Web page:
Users of Office 2000, XP, and 2003 can also download an add-on called the Office Compatibility Pack that will allow them to work with the OpenXML-based document formats. With this add-on, you can open, edit, save, and create files in the OpenXML formats. (Note that you must be running Windows 2000 with SP4 or newer in order to use this add-on.) That's good news, and I give Microsoft a bit of credit for not limiting this add-on to Office 2003 as they might have done.
As a writer, Web developer, and heavy email user, I've always looked forward to the evolutionary improvements in each new Office release. With Office 2007, the improvements, for the first time ever, are revolutionary and will impact all users. The new Ribbon-based user interface is the key improvement, and will make the power previously hidden inside Word, Excel, Access, and PowerPoint more readily available and accessible, thus turning a generation of casual Office users into power users. For this reason alone, I strongly recommend that new and casual Office users consider upgrading as soon as possible. The Ribbon is an absolute win for all users, however: Though today's power users will have a bit of relearning to do, the results will be worth it. If you thought you knew any of these applications inside and out, think again: You'll be surprised to discover new and interesting functionality yourself.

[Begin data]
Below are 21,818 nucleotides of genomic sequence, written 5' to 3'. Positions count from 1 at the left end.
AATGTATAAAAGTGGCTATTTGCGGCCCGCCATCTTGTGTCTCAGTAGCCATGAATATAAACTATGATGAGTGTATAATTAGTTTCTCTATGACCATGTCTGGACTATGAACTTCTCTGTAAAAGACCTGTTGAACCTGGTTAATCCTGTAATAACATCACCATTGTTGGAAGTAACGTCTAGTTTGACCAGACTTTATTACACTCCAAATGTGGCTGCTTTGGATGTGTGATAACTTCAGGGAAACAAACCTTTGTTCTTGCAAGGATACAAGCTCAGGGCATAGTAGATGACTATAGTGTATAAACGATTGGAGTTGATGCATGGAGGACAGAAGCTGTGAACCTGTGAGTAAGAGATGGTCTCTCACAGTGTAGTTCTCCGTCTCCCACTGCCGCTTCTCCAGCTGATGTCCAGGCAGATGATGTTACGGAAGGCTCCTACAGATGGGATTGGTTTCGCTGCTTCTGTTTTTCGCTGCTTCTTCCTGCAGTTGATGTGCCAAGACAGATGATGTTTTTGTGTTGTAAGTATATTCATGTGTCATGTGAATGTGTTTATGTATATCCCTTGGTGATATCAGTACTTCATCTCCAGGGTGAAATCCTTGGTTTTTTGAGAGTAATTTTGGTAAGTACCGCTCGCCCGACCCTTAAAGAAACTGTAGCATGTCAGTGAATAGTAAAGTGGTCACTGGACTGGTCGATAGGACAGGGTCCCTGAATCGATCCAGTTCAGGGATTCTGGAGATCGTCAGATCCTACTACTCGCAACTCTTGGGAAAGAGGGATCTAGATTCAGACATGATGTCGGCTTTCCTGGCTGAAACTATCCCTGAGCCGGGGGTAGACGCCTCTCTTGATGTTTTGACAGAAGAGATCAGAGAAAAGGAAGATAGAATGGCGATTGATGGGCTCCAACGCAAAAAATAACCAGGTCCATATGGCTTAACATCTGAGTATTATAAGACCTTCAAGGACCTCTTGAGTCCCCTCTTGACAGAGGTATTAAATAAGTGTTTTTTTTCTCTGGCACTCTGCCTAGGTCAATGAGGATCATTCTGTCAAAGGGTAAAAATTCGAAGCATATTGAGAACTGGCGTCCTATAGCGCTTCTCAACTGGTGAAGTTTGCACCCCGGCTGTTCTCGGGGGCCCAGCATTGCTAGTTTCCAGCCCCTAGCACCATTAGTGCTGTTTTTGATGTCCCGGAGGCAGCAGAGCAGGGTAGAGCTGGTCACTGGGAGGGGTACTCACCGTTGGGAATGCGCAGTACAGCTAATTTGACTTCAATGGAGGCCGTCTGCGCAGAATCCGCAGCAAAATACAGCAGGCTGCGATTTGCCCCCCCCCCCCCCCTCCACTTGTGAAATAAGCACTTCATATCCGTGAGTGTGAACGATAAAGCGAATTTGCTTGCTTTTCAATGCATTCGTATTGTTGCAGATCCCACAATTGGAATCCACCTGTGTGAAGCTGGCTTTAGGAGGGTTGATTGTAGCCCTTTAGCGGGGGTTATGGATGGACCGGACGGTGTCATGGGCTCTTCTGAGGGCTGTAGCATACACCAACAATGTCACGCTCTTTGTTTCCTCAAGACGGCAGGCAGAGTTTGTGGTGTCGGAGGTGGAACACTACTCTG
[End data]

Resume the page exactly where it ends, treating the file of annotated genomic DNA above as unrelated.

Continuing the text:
The new Office OpenXML document formats provide a more subtle but no less revolutionary benefit. By opening these more robust formats as international standards, Microsoft achieves three important goals, some of which are admittedly self-serving. First, it ensures that its Office document formats remain the de facto standards for such things as word processing, spreadsheets, and slideshows. Second, it counters a growing trend toward open source software and competing open standards such as Open Document, which has been made largely irrelevant by Microsoft moves here. And finally, Microsoft has opened up Office to developers in ways that were never before possible. This will benefit the entire ecosystem and more powerful and impressive Office-based solutions arrive in the months and years ahead.
In the next part of this review, I'll examine the individual client applications in Office 2007 and describe their most interesting new features and functionality.